“Every piece of property around here is owned,” declared Beth Cherrix:
“So if you take a step in either direction you’re on somebody else’s property. If you run, you trespass. So you have to find somebody else’s property that’s runnable. You may have what seems a perfectly good road but a lot of times they’re too curvy, so I’m afraid I’ll be hit. Usually you have to go into town and use the sidewalks, or go on a back road that has little traffic, or go on trails [usually along the Blue Ridge Parkway]. They’re nice, but you have to have transportation. For some people that’s kind of hard to do, depending also on where they live.” more »
Whoever builds a two-story dwelling on a Floyd County ridge can expect to shelter mammals from the order Chiroptera, Greek for “hand-wing.”
Someone explained to us that bats need a high place from which to take off so they can fall a bit while getting enough lift. Over our bedroom came a scuffling that unnerved us, as did the one-at-a-time forays at dusk. We felt like guests in a Bat & Breakfast. So even though the animals consume insect pests—and indeed, we had never seen a mosquito–we hired exterminators to ameliorate the situation. Workers attached a slack net to a crevice under a window; when the bats crawled down, they couldn’t return—like the proverbial umbrella that can go up the chimney down but not down the chimney up. The company also tested the batbugs that lay near our bathroom window, mainly dead but a few dying. This species ignores people but plague bats–one of nature’s ironies, insects preying on insect-gobblers. more »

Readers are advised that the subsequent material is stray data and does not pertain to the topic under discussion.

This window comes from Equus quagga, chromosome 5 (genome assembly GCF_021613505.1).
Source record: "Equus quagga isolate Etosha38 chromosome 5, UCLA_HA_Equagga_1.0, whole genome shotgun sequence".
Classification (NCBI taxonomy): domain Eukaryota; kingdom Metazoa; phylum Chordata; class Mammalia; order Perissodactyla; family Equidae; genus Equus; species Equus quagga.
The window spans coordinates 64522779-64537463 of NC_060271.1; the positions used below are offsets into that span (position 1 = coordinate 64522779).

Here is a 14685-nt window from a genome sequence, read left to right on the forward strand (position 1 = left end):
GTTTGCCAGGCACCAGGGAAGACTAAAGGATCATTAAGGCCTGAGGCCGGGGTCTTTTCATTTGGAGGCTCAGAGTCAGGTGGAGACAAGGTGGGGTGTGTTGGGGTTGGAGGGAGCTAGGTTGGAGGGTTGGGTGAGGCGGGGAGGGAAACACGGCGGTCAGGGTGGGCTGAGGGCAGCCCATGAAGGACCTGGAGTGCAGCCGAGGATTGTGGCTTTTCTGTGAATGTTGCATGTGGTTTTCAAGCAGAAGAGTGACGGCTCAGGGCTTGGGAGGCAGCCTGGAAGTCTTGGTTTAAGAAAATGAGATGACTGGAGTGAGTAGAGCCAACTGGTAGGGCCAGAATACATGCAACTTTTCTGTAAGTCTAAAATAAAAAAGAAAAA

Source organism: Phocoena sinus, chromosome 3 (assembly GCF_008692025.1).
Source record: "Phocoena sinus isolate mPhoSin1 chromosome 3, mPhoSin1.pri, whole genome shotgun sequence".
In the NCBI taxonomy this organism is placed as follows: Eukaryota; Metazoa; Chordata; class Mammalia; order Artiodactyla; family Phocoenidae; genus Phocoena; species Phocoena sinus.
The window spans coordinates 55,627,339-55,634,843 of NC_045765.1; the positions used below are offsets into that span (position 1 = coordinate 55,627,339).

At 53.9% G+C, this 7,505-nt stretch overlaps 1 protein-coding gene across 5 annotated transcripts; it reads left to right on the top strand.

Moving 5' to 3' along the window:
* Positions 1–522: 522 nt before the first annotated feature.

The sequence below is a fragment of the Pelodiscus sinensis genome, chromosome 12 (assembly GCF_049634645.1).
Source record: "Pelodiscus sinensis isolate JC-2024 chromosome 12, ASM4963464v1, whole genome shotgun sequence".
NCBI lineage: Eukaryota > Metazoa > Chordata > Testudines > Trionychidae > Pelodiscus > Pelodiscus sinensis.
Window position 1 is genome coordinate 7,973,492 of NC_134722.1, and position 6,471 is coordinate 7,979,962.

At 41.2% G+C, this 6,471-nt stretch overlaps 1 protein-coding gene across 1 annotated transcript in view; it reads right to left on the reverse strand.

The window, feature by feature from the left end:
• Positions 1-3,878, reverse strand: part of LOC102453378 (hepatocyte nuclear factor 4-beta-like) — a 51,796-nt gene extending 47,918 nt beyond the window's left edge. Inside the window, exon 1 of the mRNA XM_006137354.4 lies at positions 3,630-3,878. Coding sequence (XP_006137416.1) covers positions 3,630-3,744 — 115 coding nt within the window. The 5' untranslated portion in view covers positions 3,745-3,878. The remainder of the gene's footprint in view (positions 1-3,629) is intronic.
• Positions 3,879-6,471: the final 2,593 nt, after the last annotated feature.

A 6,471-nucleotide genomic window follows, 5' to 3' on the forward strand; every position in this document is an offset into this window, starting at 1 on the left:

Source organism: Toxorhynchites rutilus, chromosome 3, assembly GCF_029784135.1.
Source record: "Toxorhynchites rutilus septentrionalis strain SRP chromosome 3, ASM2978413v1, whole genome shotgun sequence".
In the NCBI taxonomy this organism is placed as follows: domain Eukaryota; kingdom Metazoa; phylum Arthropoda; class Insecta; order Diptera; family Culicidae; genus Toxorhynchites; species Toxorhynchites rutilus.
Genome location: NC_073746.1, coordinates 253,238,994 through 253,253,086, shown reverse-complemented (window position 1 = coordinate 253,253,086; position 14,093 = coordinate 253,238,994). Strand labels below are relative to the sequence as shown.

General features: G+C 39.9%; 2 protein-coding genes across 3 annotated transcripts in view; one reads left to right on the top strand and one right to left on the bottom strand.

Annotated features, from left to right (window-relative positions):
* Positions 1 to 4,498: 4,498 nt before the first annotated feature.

One paradox of Floyd County: however isolated and bucolic, it feels the strong influence of a large university, Virginia Tech. The school’s main concession to Appalachia is a wild turkey, the basis of its maroon and orange mascot, the “hokie.” Located in Blacksburg, in the next county north, it has 31,000 students—twice the number of Floyd County residents. With its 8 colleges, 65 bachelor’s degree programs, 125 buildings, 2600 acres, and an airport, it exerts even more of an influence than Radford University in Radford, home of almost 10,000 students.
Impacts of the large research institution are multiple. A number of Floydians commute to the school for employment, or perhaps to businesses started by the Tech-connected. Others retired from teaching or otherwise working there and moved to Floyd County, sometimes to start businesses. Many studied at Tech, for example Morgan Cain Grim, mentioned in the introduction to Floydiana. Some couples even met there—for example, Chris Prokosch (from Connecticut) and Shannon Green (from Louisiana), who studied architecture and now live in their self-designed house on Little River. Lydeana Martin earned both her graduate degrees from Tech; as the county’s Community and Economic Development Director, she affirms that both students and faculty “have helped businesses and non-profits as well as public entities.” The economic life of this area quickens when visitors, especially football fans, sojourn in the county, or when students drive down for the Friday Night Jamboree–perhaps to win the From Farthest Away cap and wear it back in China or Australia. more »